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Inside the Neurotic Mind

CHICAGO — A brief history of where neuroticism has been, and a briefer glimpse of where it’s going, framed the James McKeen Cattell Fellow Award address by David Barlow on Friday afternoon at the 24th APS Annual Convention.

Psychologists have a much clearer understanding of neuroticism today than when it was first described in the 1940s by Hans Eysenck. Today’s diagnostics for negative affect (http://en.wikipedia.org/wiki/Negative_affectivity) suggest a strong biological component — meaning some degree of heritability— and a strong psychological component, stemming from early experiences like trauma or even parenting style.

“These two vulnerabilities, when they line up properly, and they become activated by stress, then they develop a generalized anxiety syndrome,” said Barlow, a professor of both psychology and psychiatry at Boston University and the founder of the Center for Anxiety and Related Disorders. “They become generally anxious — you might say neurotic.”

Another element of neuroticism — the third of what Barlow called the “triple-vulnerability” model that emerged in the late 1980s — is a specific vulnerability, or a particular form the anxiety takes, such as obsessive-compulsiveness or certain phobias.

Often the neurotic temperament creates its own negative feedback loop. People with this predisposition don’t handle intense emotions well, Barlow explained, and as a result try to suppress or avoid them. When those efforts fail, as they generally do, they only serve to perpetuate negative affect.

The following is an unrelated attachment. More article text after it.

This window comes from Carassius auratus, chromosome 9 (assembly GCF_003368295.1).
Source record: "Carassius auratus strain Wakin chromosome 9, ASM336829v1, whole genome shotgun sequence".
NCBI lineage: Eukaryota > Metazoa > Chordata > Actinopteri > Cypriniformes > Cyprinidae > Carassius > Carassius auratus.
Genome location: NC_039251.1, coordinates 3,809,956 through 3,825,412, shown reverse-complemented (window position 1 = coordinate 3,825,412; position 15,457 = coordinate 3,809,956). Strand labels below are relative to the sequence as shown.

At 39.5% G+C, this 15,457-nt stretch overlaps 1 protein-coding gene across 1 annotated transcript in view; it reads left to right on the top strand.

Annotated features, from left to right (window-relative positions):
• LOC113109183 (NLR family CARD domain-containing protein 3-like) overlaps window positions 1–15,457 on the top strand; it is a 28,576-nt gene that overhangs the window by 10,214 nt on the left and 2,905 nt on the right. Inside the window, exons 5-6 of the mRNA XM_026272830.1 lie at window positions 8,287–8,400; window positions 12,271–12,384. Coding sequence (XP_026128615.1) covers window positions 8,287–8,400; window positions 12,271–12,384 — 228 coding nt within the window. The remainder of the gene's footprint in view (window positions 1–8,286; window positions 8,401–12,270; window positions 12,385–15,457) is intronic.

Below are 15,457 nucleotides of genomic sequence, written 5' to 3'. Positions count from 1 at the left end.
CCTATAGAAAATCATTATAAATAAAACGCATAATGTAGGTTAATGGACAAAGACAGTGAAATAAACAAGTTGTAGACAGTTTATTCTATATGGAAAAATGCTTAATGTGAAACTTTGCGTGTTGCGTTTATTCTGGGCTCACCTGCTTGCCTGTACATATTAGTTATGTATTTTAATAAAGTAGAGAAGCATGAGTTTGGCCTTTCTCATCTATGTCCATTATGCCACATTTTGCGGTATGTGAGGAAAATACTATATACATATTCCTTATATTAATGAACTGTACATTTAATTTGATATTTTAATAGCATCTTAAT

Along similar lines, neuroticism also tends to be accompanied by several pervasive avoidance behaviors. These include situational avoidance (a person fearful of social setting might avoid a party), subtle avoidance (someone fearful of losing control might become a perfectionist), and cognitive avoidance (for instance, watching television to distract from unpleasant thoughts).

Fortunately, says Barlow, neuroticism is more malleable than therapists once thought. He and his colleagues have developed a treatment — a so-called “unified protocol” — that addresses many of these temperamental factors at once. While it’s a break from the individual treatments of the past, early results are encouraging.

“Time marches on and ideas change,” Barlow said. “Hopefully for the better.”

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